Politics and policy
State agencies fail to spend budget billions as year closes
Posted Sunday, May 20 2012 at 19:03
eKey government departments failed to spend the billions of shillings allocated to them in the national budget leaving the economy without the financing steam to power growth.
The Office of the Controller of Budget (OCoB) says billions of development budget funds are lying idle with the exchequer as the quantity and quality of public services declines and the pace of economic growth remains subdued for the second year in a row.
The budget execution report says state agencies had spent only one third of the development funds by the end of March pointing to the likelihood that less than half of the money will have been used by the close of the year.
The report, the second to be published by the Controller of Budget since the office was established late last year, says state agencies had nine months into the financial year spent only 66 per cent of recurrent expenditure funds, about 10 percentage points below the target pointing to the fact that the challenge of spending cuts across the entire government machinery.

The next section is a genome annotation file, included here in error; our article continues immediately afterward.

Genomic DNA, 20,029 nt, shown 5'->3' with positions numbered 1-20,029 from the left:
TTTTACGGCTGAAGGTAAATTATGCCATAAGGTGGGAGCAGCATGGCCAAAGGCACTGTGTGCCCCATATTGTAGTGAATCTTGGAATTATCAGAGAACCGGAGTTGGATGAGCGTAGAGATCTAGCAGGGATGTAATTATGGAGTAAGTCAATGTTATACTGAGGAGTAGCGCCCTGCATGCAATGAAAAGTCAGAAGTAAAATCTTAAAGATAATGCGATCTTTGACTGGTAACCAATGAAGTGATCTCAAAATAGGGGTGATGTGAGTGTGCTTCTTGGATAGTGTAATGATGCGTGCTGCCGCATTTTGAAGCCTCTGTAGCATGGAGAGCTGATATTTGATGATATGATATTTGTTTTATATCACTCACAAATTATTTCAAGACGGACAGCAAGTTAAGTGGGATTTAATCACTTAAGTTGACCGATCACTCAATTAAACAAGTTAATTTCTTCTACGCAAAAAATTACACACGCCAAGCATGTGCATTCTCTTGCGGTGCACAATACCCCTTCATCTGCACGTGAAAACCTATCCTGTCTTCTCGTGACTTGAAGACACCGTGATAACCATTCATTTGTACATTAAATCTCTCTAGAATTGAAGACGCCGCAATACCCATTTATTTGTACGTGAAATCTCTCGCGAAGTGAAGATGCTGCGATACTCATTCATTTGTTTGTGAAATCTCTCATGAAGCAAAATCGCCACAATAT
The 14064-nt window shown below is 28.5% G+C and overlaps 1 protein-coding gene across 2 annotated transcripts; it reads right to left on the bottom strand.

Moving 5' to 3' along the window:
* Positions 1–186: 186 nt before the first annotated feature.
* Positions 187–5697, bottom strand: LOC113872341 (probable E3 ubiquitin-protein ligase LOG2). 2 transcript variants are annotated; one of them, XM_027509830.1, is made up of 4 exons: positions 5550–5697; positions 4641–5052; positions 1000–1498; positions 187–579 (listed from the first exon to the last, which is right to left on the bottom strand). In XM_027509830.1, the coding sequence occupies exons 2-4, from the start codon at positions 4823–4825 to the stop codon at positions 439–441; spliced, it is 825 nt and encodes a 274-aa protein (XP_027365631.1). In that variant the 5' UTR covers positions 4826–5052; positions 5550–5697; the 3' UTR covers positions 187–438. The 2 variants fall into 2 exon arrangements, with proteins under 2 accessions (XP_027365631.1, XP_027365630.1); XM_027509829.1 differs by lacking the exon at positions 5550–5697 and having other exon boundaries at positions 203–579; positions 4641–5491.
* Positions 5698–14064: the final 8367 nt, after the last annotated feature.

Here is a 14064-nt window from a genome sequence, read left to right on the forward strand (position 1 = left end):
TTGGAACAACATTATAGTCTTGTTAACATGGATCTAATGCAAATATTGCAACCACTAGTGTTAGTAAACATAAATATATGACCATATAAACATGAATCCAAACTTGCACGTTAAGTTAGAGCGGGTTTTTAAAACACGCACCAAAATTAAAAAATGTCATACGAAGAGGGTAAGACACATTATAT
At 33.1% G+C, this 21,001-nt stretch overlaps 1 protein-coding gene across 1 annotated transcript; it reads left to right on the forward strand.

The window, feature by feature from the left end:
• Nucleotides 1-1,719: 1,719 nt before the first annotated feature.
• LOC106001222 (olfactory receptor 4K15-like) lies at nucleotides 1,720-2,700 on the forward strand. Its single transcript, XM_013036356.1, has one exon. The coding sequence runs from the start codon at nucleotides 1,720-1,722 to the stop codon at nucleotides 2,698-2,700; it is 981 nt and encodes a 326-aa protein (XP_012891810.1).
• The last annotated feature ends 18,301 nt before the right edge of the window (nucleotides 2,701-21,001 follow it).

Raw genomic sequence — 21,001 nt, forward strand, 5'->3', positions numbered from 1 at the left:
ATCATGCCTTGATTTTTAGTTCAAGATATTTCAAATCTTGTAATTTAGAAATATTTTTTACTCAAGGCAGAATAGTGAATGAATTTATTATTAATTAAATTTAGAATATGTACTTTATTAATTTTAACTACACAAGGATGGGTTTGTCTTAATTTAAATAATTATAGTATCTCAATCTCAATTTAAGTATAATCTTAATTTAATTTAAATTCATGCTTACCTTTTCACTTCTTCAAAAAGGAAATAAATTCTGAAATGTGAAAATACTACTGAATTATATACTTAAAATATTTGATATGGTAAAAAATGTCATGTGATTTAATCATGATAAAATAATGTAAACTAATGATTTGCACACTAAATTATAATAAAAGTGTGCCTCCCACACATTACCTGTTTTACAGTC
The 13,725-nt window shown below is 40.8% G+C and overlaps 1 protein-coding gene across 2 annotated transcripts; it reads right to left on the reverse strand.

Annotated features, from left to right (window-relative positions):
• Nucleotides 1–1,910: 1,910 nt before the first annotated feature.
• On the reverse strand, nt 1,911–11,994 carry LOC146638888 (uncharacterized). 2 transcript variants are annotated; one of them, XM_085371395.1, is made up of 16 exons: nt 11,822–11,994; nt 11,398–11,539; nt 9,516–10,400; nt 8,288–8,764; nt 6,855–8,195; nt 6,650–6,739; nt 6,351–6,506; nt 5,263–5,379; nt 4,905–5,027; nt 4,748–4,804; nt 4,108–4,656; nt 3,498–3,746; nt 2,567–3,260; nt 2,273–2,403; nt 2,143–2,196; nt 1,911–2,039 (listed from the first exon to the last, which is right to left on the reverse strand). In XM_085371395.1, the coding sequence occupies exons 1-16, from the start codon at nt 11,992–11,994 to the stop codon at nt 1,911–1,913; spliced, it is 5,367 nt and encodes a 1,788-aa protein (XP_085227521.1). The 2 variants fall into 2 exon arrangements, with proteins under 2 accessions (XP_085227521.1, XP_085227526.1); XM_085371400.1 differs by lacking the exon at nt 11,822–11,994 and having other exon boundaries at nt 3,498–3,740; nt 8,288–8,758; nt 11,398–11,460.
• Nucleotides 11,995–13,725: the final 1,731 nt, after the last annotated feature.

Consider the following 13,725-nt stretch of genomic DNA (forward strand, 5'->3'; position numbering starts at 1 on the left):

Only Sh510.5 billion or 44 per cent of the total annual development and recurrent expenditure funds had been spent nine months into the financial year — against the target 75 per cent.
Agnes Odhiambo, the Controller of Budget, says an acute shortage of human resources and lack of expenditure monitoring structures has left most government departments without the means to spend the budget billions with serious consequences on the pace of economic activity.
The Ethics and Anti-Corruption Commission (EACC) topped the list of government ministries and agencies that had spent the least amounts of the development money by the end of March.
The agency, which has been without top executives since the removal of lawyer PLO Lumumba late last year, had spent less than seven per cent of the money it was allocated for development – pointing to the planning and approvals paralysis arising from the absence of the top managers.
Other poor spenders were the Cabinet Office, and three ministries including East African Community, Labour as well as the Justice and Constitutional Affairs.
These agencies had used less than eight per cent of the funds at their disposal only three months to the close of the financial year in June.
The ministry of local government topped the list of departments that lacked the capacity to utilise recurrent expenditure funds – followed by the Ministry of Planning and the Public Service Commission.
Mrs Odhiambo says understaffing and slow recruitment processes in the public service have weakened the capacity of most ministries and state agencies to spend recurrent budget funds – pressing the case for employment of a large number of civil servants in the next financial year.
That Kenya, a country where the rate of unemployment is estimated at 40 per cent of the adult population, is suffering acute staffing crisis in key government departments speaks volumes of the efficiency of the public service commission – the body that is charged with the hiring of public servants.